Praying mantis egg case

Praying mantis egg case in winter. [Image: https://rosemoon.files.wordpress.com/]

It seems like harsh lives for insects such as the praying mantis, which only survive during three seasons, but they are actually doing perfectly well. And so are the other animals. Being in the wild during winter and surviving it through the spring has shown them to be extremely resilient to weather conditions, even developing abilities to the extent of altering their own physiological components to survive.

Despite the harsh weather conditions, animals manage to work their way around it and continually impress us with their resiliency. Wildlife is indeed amazing!

But while we still have a few days or weeks of autumnal sunshine, don’t forget that you can still take some time to watch wildlife through the Pocket Ranger® mobile apps available in your state! Find us in Apple Store and Google Play. Happy wildlife watching!

Wildlife Rescue 9-1-1

Family of opossums [Image: Missouri Department of Conservation]

Image: Missouri Department of Conservation

With so many wild animals migrating, nesting, and raising new broods, you are bound to come into contact with wildlife this spring. Of course, nothing in Nature ever runs smoothly. Thanks to the efforts of Fish and Wildlife, wildlife rescues, and people like yourself, injured and orphaned wildlife can receive extra care that will see them through those rough spots.

Common Wildlife “Emergencies”

When it comes to wildlife, we like the Center for Wildlife‘s motto: Don’t rescue unless rescuing is needed. While some wildlife injuries require expert medical attention, there are other injuries or situations that either do not need human intervention or can be treated or resolved at home. Here are three common wildlife emergencies and what you can do to help.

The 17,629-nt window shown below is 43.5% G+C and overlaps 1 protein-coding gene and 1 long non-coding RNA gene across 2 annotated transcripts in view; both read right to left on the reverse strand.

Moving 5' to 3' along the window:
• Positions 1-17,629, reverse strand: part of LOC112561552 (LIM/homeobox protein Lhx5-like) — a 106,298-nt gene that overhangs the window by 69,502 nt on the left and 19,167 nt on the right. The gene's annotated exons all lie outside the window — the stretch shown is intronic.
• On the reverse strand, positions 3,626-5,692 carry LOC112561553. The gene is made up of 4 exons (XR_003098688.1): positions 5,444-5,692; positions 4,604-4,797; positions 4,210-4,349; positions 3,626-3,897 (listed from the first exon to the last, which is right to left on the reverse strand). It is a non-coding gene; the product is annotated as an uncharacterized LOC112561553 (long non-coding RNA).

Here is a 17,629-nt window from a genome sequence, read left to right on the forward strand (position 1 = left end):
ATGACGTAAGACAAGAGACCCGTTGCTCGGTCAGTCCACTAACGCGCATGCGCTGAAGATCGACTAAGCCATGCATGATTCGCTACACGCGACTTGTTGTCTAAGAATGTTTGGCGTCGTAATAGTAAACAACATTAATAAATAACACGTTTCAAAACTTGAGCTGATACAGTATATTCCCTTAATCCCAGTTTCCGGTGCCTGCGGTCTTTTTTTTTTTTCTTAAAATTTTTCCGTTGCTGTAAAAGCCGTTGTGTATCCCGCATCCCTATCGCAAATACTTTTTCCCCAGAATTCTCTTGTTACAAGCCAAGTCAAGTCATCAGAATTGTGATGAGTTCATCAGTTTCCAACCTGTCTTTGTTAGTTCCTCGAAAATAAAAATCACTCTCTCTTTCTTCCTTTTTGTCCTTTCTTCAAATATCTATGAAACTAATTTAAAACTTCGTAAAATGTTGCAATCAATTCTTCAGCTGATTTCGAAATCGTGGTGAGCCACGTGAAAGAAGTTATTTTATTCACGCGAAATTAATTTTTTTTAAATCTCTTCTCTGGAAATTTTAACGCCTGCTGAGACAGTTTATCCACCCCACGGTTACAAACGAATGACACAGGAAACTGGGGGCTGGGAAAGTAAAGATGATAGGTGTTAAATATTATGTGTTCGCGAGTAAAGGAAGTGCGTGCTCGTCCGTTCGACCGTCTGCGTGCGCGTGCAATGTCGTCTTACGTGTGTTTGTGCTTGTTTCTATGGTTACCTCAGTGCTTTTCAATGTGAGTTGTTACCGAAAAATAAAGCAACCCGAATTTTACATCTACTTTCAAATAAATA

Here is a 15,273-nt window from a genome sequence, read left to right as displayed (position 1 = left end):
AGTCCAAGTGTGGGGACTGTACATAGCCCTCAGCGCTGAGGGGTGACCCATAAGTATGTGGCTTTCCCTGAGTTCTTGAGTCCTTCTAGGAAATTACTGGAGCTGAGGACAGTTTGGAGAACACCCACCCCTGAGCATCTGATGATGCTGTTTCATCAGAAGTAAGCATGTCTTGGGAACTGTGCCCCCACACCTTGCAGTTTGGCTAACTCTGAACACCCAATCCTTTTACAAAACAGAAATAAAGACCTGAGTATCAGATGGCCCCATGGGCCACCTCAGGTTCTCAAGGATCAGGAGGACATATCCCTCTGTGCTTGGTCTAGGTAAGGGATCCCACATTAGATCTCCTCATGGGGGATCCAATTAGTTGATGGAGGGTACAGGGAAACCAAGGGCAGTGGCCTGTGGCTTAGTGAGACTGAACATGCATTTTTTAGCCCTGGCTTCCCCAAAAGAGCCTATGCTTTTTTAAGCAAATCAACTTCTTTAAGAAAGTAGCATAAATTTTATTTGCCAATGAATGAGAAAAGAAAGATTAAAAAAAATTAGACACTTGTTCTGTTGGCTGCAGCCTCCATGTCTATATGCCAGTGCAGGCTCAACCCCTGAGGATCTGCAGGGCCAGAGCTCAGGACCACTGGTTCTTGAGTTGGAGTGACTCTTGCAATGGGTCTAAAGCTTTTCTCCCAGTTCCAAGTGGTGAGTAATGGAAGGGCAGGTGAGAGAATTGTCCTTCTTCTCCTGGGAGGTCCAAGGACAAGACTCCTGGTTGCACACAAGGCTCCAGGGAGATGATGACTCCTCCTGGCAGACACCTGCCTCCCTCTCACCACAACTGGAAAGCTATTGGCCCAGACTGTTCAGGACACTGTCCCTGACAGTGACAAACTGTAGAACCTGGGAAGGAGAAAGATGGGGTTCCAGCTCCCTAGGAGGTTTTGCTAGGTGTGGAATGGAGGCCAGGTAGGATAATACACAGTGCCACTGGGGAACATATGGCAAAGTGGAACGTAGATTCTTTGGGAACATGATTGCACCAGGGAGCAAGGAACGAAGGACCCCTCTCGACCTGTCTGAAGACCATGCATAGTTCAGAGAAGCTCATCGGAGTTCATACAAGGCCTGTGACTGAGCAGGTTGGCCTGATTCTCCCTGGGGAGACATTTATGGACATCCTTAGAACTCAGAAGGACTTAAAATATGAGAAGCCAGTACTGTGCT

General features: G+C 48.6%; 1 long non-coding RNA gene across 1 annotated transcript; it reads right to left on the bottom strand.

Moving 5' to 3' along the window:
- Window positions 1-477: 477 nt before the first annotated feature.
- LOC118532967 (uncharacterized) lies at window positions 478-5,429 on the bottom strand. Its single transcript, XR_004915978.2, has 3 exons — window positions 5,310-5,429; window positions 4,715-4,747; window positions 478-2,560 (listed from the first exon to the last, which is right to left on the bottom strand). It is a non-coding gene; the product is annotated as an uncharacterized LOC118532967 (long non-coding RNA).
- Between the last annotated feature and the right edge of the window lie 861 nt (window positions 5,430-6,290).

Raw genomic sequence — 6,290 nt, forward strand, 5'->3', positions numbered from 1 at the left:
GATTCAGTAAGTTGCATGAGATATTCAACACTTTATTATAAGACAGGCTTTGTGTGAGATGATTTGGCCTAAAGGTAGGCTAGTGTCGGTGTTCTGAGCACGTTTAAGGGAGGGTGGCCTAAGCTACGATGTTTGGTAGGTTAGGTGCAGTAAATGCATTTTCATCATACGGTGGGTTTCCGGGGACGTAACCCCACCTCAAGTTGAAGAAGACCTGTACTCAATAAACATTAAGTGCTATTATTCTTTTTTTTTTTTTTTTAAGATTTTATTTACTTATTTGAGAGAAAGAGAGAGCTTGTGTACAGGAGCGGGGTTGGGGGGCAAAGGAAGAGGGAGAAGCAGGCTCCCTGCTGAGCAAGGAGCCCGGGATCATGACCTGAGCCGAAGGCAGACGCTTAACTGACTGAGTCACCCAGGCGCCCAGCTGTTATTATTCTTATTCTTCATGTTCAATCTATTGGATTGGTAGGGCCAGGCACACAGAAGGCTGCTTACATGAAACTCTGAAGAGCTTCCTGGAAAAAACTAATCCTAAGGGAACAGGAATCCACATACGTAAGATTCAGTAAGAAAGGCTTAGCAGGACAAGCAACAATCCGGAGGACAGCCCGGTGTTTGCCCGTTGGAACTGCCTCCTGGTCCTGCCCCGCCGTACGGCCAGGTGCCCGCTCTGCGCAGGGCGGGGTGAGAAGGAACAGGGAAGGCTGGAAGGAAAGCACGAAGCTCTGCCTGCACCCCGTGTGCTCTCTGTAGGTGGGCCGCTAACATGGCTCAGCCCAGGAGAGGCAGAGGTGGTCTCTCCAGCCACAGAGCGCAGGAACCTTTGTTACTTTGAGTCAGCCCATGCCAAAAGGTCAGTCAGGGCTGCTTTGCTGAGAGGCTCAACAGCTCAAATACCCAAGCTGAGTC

Situation 1: You heard or saw a bird strike a window.

From raptors to tiny songbirds, when the sun strikes a window just right, a bird in flight may not see it in time or believe it’s a valid flight corridor. Some birds succumb to the injuries sustained from such a collision. Others may survive the collision, but — due to shock — become easy pickings for a predator. It’s these disoriented survivors that could use a little help! Below are six steps for rescuing just such a stunned bird:

  1. If you have seen or heard a bird careen into a window, the first thing you can do is find a box with a lid. Poke holes in the lid for ventilation and add some paper towels as bedding.
  2. Bring the box with lid outside and begin looking for your bird. Most likely, the bird will be directly under the window in a dazed state. If the bird is in this condition (dazed, on the ground, easily caught), it could use your help.
  3. Gently scoop up the bird and place in the box. Take a moment to assess the bird’s condition. Is there any blood, and if so, how much? Do the bird’s wings look broken? If there is a lot of blood or the bird appears to have broken bones, call your local wildlife rescue for guidance. If the bird only appears dazed, secure the lid over the box and bring inside.
    A goldfinch in flight [Image: www.flickr.com/photos/fixersphotos]

    A goldfinch in flight. [Image: www.flickr.com/photos/fixersphotos]

  4. Find a quiet, warm, dark space inside your home, such as a closet or a kitchen cabinet. With the lid still in place, leave the box with the bird in this quiet place. The quiet darkness mimics nighttime, which puts the bird in a restorative sleeping state.
  5. After thirty minutes to an hour, check on your bird. Quietly and carefully pull up the lid on the box. If the bird seems more energetic, take the box outside, remove the lid and let the bird fly away.